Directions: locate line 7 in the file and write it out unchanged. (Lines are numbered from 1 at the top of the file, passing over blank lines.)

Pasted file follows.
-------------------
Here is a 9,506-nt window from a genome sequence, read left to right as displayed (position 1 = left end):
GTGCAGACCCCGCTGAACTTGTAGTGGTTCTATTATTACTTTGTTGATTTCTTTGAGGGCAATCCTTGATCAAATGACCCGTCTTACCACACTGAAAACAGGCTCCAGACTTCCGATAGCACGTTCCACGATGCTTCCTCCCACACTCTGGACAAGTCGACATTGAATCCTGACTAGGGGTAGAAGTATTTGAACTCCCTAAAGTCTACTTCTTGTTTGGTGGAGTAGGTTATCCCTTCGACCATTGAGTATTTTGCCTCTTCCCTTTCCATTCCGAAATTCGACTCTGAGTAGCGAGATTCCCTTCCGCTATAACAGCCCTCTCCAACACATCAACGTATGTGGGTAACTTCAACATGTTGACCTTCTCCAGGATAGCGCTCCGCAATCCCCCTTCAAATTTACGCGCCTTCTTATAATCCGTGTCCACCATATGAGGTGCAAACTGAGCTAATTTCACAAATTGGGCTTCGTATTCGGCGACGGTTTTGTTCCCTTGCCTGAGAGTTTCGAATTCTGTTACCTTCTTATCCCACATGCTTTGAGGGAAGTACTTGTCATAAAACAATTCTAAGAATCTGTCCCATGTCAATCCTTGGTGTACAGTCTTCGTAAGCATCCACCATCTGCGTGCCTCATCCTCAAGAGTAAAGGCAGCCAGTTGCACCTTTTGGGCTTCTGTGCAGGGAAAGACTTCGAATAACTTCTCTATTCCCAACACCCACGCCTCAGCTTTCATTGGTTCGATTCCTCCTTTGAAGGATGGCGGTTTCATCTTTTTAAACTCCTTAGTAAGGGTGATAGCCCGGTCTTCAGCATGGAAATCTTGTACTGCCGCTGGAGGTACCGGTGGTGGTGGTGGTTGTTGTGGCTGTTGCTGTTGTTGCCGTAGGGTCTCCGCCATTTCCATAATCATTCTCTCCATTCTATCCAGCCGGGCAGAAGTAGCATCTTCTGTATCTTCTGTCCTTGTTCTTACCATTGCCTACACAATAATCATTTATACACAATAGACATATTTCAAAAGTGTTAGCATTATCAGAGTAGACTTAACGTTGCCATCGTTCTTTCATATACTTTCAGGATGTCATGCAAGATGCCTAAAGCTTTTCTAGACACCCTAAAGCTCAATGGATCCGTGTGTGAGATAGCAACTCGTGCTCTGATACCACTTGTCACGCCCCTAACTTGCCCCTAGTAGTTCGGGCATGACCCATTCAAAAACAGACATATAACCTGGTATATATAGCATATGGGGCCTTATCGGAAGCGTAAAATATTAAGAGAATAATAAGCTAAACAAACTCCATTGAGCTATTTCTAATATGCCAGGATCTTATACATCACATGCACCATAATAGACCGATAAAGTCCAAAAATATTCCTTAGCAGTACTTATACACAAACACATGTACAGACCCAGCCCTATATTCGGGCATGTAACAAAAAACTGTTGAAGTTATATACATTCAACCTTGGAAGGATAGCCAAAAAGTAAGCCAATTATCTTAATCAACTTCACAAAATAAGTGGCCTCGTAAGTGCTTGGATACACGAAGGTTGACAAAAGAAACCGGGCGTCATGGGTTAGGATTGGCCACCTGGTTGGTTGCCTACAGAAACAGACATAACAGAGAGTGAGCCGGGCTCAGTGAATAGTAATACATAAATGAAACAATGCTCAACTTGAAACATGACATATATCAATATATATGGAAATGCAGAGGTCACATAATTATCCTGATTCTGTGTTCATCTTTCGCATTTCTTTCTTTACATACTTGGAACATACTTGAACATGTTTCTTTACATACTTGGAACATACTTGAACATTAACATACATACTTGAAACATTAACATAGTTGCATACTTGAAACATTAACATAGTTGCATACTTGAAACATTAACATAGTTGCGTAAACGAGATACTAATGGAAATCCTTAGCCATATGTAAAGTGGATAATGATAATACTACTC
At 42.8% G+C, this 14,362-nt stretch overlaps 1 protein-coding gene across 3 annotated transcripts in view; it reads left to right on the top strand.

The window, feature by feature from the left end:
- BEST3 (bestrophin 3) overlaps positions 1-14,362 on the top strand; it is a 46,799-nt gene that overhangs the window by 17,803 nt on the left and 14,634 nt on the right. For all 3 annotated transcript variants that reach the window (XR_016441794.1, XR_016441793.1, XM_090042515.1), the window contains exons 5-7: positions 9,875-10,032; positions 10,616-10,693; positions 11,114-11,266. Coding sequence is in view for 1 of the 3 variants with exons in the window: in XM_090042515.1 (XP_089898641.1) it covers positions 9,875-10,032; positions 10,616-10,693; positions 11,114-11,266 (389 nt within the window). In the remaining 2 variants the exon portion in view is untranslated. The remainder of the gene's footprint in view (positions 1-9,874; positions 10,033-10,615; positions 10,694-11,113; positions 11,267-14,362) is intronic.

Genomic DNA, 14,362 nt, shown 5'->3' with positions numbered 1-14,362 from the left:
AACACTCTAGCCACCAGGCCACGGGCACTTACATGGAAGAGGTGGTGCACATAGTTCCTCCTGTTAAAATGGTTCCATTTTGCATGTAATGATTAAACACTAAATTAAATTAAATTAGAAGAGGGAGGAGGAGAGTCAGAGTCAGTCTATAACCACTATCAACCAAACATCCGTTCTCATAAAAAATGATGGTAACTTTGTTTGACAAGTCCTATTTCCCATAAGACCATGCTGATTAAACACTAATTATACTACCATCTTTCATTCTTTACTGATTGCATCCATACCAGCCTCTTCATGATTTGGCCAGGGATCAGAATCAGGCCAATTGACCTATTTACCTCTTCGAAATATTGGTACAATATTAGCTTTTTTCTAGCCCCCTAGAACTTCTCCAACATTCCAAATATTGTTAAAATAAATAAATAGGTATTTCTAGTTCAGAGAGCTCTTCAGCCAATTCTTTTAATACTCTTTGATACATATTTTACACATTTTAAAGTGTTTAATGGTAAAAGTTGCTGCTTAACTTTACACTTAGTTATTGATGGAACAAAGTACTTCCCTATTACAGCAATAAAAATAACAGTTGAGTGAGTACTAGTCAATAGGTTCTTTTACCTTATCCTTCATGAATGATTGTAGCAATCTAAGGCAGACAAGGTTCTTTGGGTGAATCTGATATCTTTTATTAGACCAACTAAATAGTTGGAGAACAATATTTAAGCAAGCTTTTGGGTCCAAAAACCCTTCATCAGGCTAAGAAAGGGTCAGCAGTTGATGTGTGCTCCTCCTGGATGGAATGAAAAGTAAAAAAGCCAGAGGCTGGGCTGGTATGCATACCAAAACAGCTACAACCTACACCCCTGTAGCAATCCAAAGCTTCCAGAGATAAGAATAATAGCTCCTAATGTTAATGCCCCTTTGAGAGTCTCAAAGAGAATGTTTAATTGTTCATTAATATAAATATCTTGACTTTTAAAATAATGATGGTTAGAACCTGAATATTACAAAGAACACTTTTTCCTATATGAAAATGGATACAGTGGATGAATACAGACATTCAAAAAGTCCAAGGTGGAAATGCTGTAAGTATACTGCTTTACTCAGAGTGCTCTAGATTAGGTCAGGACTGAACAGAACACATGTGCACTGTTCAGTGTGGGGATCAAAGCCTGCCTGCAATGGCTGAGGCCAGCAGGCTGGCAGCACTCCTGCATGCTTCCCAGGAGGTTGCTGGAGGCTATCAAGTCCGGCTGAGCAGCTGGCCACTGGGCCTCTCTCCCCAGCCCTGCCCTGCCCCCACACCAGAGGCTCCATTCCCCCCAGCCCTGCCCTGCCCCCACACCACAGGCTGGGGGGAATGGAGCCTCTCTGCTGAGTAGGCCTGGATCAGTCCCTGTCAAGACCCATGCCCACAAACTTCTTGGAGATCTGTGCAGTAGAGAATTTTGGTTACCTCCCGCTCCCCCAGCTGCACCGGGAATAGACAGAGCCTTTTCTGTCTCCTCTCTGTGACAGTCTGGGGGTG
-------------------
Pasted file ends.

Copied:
AACACTCTAGCCACCAGGCCACGGGCACTTACATGGAAGAGGTGGTGCACATAGTTCCTCCTGTTAAAATGGTTCCATTTTGCATGTAATGATTAAACACTAAATTAAATTAAATTAGAAGAGGGAGGAGGAGAGTCAGAGTCAGTCTATAACCACTATCAACCAAACATCCGTTCTCATAAAAAATGATGGTAACTTTGTTTGACAAGTCCTATTTCCCATAAGACCATGCTGATTAAACACTAATTATACTACCATCTTTCATTCTTTACTGATTGCATCCATACCAGCCTCTTCATGATTTGGCCAGGGATCAGAATCAGGCCAATTGACCTATTTACCTCTTCGAAATATTGGTACAATATTAGCTTTTTTCTAGCCCCCTAGAACTTCTCCAACATTCCAAATATTGTTAAAATAAATAAATAGGTATTTCTAGTTCAGAGAGCTCTTCAGCCAATTCTTTTAATACTCTTTGATACATATTTTACACATTTTAAAGTGTTTAATGGTAAAAGTTGCTGCTTAACTTTACACTTAGTTATTGATGGAACAAAGTACTTCCCTATTACAGCAATAAAAATAACAGTTGAGTGAGTACTAGTCAATAGGTTCTTTTACCTTATCCTTCATGAATGATTGTAGCAATCTAAGGCAGACAAGGTTCTTTGGGTGAATCTGATATCTTTTATTAGACCAACTAAATAGTTGGAGAACAATATTTAAGCAAGCTTTTGGGTCCAAAAACCCTTCATCAGGCTAAGAAAGGGTCAGCAGTTGATGTGTGCTCCTCCTGGATGGAATGAAAAGTAAAAAAGCCAGAGGCTGGGCTGGTATGCATACCAAAACAGCTACAACCTACACCCCTGTAGCAATCCAAAGCTTCCAGAGATAAGAATAATAGCTCCTAATGTTAATGCCCCTTTGAGAGTCTCAAAGAGAATGTTTAATTGTTCATTAATATAAATATCTTGACTTTTAAAATAATGATGGTTAGAACCTGAATATTACAAAGAACACTTTTTCCTATATGAAAATGGATACAGTGGATGAATACAGACATTCAAAAAGTCCAAGGTGGAAATGCTGTAAGTATACTGCTTTACTCAGAGTGCTCTAGATTAGGTCAGGACTGAACAGAACACATGTGCACTGTTCAGTGTGGGGATCAAAGCCTGCCTGCAATGGCTGAGGCCAGCAGGCTGGCAGCACTCCTGCATGCTTCCCAGGAGGTTGCTGGAGGCTATCAAGTCCGGCTGAGCAGCTGGCCACTGGGCCTCTCTCCCCAGCCCTGCCCTGCCCCCACACCAGAGGCTCCATTCCCCCCAGCCCTGCCCTGCCCCCACACCACAGGCTGGGGGGAATGGAGCCTCTCTGCTGAGTAGGCCTGGATCAGTCCCTGTCAAGACCCATGCCCACAAACTTCTTGGAGATCTGTGCAGTAGAGAATTTTGGTTACCTCCCGCTCCCCCAGCTGCACCGGGAATAGACAGAGCCTTTTCTGTCTCCTCTCTGTGACAGTCTGGGGGTG